Paul Singer earned his reputation as a take-no-prisoners brawler by challenging the interests of Argentina’s government and South Korea’s chaebol. With his latest investment, though, the American activist appears to be taking a more collaborative approach.
Singer’s Elliott Management Corp. took a stake of almost $3 billion in SoftBank Group Corp., saying the Japanese company’s shares are woefully undervalued compared with its assets. That’s exactly the argument SoftBank founder Masayoshi Son has been making for years.
Indeed, SoftBank has taken to posting a daily calculation online of what its shares are worth compared with their price, based on its holdings in Alibaba Group Holding Ltd., Sprint Corp. and others. The company’s own sum-of-parts calculation puts its total value at 12,259 yen a share ($111). That’s more than twice SoftBank’s actual share price, which values the company at about $96 billion. Elliott thinks SoftBank’s net asset value could be about $230 billion, people familiar with the discussions have said.
The New York-based hedge fund and SoftBank’s leadership have held cordial discussions, according to people familiar with the matter, perhaps because some of their interests are aligned. Indeed, news of Elliott’s stake popped SoftBank’s market value by more than $6 billion, and lifted the value of Son’s stock by more than $1 billion. The value of Elliott’s stake rose too, of course.
SoftBank may not go along with everything that Singer is seeking. But their interests may be more similar than they first seemed. As SoftBank prepares to report financial results on Wednesday, here are the issues at play:
Elliott wants SoftBank to buy back shares because of their discount, arguing it could spend as much as $20 billion by trimming investments in companies such as Alibaba, Sprint and others. Son seems likely to accommodate at some point, though the amount may be much smaller. He has already unveiled repurchases with February earnings twice in the past — one for $5.5 billion last year and another for $4.4 billion in 2016.
“There was a pretty good chance of another share buyback in 2020, even before Elliott’s involvement,” said Atul Goyal, an analyst at Jefferies Group. “Given the persistent discount, it was only a matter of time before SoftBank got targeted by an activist.”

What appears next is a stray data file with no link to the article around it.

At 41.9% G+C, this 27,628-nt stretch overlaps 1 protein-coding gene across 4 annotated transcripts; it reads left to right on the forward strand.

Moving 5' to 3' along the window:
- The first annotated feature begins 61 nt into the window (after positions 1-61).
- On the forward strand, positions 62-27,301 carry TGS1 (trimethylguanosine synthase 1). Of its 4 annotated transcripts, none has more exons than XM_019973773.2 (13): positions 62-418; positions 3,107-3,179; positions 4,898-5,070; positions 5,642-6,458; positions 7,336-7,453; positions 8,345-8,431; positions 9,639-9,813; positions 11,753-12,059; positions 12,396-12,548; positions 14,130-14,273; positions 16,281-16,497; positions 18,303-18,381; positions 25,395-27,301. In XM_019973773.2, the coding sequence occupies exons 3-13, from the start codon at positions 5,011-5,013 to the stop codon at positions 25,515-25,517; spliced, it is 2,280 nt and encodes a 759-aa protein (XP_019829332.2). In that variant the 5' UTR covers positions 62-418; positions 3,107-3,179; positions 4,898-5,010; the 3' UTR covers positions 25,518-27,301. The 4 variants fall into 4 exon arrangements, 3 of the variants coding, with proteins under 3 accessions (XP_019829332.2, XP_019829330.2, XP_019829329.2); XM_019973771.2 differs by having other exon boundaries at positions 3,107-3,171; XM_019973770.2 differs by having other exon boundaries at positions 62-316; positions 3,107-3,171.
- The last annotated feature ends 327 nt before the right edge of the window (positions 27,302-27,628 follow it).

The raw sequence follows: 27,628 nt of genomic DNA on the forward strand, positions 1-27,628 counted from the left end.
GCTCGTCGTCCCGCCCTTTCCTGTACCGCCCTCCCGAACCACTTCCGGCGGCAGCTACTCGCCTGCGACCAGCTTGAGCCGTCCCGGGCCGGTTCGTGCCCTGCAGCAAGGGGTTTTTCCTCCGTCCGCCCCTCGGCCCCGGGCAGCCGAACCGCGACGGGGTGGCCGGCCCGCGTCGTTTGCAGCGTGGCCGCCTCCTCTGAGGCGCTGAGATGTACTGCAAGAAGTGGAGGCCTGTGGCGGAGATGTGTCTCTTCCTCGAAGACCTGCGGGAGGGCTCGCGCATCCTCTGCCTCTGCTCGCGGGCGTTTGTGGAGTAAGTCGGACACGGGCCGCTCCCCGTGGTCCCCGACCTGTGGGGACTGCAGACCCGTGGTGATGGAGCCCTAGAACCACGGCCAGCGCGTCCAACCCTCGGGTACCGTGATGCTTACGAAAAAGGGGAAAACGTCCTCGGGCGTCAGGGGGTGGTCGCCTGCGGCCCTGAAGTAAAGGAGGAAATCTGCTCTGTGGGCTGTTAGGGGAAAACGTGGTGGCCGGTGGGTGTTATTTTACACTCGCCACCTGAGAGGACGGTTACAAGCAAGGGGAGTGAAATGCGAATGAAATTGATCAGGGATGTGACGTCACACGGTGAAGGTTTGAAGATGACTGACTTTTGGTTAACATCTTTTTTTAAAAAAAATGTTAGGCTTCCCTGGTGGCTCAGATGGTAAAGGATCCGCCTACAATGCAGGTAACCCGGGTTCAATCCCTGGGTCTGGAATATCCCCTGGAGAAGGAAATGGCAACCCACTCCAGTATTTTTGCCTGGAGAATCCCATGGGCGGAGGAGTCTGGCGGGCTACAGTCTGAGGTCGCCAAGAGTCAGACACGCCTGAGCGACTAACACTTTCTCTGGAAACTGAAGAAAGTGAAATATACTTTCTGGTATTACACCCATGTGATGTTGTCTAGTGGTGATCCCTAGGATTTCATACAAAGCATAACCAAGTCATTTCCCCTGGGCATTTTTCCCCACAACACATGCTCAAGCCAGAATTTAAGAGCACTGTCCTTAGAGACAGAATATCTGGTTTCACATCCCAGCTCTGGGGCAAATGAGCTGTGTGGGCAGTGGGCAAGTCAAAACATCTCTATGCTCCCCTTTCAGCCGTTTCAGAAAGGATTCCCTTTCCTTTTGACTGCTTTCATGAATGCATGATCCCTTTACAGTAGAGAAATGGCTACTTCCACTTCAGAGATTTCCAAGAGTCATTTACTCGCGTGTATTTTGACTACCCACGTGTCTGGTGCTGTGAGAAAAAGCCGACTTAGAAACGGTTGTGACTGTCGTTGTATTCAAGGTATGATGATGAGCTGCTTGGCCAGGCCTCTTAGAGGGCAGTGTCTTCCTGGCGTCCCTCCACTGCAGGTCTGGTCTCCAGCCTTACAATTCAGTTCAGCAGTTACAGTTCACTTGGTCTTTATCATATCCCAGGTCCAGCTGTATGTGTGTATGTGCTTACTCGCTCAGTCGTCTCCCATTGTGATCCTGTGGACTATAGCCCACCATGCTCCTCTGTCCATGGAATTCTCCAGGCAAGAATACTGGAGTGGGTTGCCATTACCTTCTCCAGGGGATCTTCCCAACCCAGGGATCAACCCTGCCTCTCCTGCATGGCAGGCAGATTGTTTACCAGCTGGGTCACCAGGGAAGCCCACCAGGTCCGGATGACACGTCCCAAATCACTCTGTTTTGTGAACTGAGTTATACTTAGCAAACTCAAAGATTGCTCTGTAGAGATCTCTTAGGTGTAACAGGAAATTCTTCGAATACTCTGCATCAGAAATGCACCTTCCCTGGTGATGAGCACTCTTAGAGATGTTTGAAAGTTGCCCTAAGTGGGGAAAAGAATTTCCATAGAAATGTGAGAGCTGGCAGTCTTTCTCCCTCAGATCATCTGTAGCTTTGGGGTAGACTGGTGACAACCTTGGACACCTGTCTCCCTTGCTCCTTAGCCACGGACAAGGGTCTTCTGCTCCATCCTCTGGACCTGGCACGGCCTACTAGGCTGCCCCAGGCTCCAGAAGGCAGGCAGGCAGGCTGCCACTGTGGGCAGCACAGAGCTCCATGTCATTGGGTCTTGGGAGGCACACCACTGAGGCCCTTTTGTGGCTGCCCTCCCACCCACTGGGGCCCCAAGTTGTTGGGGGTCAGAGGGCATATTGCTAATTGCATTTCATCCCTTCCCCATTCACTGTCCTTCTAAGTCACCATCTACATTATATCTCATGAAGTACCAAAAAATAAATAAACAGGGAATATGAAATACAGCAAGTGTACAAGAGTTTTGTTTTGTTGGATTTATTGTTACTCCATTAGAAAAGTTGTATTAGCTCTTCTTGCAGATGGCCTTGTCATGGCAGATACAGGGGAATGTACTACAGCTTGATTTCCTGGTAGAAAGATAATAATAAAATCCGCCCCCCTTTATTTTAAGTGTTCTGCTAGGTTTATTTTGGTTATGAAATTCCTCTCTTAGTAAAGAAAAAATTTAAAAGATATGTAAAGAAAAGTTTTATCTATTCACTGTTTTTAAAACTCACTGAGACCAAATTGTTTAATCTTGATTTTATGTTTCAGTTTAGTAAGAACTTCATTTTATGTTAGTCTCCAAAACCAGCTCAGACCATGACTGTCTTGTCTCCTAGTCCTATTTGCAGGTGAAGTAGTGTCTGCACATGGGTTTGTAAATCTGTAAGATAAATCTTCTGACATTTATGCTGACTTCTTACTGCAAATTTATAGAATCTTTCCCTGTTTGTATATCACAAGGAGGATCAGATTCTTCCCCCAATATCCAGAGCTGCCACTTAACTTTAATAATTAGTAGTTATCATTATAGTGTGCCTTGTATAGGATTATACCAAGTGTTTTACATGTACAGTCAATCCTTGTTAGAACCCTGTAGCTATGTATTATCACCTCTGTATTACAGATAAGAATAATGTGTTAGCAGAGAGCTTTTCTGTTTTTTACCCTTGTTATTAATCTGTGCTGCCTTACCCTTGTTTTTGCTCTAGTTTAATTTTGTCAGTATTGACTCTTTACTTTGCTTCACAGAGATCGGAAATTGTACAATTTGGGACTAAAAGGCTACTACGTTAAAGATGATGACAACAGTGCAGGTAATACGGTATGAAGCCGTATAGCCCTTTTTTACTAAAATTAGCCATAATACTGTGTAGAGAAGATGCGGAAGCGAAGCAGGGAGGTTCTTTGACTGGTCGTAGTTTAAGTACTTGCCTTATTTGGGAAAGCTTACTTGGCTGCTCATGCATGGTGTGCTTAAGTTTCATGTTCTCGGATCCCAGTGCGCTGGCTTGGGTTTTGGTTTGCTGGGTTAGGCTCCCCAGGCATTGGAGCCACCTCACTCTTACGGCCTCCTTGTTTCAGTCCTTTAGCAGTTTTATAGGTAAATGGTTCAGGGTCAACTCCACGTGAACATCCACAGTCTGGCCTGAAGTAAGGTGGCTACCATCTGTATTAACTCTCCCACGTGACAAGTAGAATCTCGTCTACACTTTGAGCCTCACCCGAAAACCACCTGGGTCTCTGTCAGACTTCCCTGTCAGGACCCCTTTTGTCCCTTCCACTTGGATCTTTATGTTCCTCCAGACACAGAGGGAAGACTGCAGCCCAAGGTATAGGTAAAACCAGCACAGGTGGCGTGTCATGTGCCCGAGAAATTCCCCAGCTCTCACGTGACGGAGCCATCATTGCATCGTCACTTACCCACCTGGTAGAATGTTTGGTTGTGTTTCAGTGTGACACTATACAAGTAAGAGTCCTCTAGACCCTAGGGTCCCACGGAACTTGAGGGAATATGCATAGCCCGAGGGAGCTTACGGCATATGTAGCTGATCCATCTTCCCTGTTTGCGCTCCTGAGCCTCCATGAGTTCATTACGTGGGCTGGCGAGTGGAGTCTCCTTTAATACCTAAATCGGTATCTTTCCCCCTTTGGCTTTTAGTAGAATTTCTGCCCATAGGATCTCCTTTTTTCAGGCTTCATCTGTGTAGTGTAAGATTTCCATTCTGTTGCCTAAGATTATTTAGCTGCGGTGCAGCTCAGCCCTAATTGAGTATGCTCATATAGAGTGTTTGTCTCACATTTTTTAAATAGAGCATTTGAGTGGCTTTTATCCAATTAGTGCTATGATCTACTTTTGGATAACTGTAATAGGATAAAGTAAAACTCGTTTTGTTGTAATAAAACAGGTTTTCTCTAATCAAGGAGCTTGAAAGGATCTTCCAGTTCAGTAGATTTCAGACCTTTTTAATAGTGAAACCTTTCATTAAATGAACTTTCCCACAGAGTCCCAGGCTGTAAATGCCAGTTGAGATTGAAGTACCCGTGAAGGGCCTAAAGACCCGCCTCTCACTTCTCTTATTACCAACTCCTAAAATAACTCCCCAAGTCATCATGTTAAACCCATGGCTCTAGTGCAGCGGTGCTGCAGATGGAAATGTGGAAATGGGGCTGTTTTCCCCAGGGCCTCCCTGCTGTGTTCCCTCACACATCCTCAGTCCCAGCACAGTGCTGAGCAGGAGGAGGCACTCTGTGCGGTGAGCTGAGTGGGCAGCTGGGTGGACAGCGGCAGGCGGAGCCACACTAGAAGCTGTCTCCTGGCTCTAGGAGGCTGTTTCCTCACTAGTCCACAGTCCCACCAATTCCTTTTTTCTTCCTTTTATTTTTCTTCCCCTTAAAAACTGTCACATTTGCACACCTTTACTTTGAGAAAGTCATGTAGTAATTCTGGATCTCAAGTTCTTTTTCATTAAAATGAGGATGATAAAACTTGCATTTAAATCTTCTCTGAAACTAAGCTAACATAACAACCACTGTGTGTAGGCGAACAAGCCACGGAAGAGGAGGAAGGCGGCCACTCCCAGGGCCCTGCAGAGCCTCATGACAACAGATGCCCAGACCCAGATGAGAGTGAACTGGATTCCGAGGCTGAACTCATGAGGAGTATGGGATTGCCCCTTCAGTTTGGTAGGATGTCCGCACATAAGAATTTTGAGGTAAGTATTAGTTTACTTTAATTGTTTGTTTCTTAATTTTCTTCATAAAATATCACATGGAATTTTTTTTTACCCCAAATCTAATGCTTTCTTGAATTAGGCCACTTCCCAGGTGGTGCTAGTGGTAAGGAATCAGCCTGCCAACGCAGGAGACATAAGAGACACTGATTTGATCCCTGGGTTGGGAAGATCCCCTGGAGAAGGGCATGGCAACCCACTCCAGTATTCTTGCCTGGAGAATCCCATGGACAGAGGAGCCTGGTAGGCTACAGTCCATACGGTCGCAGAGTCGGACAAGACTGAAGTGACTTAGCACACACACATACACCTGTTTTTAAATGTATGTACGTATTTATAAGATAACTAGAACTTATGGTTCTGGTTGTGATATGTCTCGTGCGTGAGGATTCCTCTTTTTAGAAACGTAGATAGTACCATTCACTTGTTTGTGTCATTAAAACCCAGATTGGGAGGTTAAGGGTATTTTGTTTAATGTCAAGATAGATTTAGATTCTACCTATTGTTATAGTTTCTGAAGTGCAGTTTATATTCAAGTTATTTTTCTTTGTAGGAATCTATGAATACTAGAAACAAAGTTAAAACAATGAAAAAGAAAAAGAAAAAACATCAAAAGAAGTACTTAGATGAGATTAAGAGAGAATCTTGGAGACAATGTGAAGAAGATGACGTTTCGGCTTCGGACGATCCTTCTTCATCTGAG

Alibaba shares surged 55% last year, far outstripping SoftBank’s 30% gain. The “decoupling” prompted Goyal to speculate that another buyback is imminent. Son has shown increasing willingness to part with stock in his most successful investment to date, including putting up $9.5 billion of Alibaba shares as collateral for margin loans under conditions that suggest he has no intention of getting them back, Goyal wrote in a report dated Dec. 9.
Elliott isn’t seeking any board seats at SoftBank, but wants the company to boost independence and diversity on its board, the people said. At most, only two of the 11 directors are independent and all are male, they said. At the last earnings call in November, Son said he was committed to improving corporate governance. A person familiar with the matter said the company was seeking independent board members.
Elliott also wants SoftBank to set up a special committee to review the investment process at its $100-billion Vision Fund, which it thinks has dragged on the share price despite making up a small portion of assets under management, the people said. Son isn’t likely to give up his control; indeed, he is the only “key man” at the fund. But SoftBank recently approved new governance standards for its portfolio companies and investment guidelines, a step toward more accountability.
“A buyback is a near-term catalyst for the share price,” said Justin Tang, head of Asian Research at United First Partners. “A more enduring catalyst in our view is increased Elliott involvement in SoftBank’s investment decision making and a restructuring of its debt which is costing billions in interest payments.”
Elliott also wants greater transparency around the Vision Fund, which discloses the names of its investments but not the size of the stakes or the valuation at which they were made, the people said.
SoftBank itself had recognized the need for more oversight as early as 2018 when it charged Chief Operating Officer Marcelo Claure with improving operations across portfolio companies. Claure, who led the Sprint turnaround, spent months assembling a team of about 40 executives. In the end, he was forced to cede control of the so-called SoftBank Operating Group to the man it was supposed to be overseeing — Rajeev Misra, the head of the Vision Fund.
“More disclosure on Vision Fund would be good, but in the end it comes down to trust and track record — listing the investments and getting independent valuations,” said Dan Baker, an analyst at Morningstar Investment Management Asia Ltd. “Any reduction in power and control for Son would likely be hard for him to swallow.”
The real boost to SoftBank’s shares would be if Elliott convinced Son to gradually wind down the Vision Fund altogether, Baker said. But there is little sign Son would go along. The Japanese billionaire seemed undeterred by the poor market reception of marquee investments, including Uber Technologies Inc., and the implosion of WeWork. As recently as November, Son said he still plans to raise another massive investment fund.
“The interests of SoftBank and Elliott are aligned when it comes to wanting the shares price to rise,” said Mitsushige Akino, an executive officer at Ichiyoshi Asset Management Co. in Tokyo. “But Son’s management style is looking 10 to 20 years ahead. That’s where you may see tension.”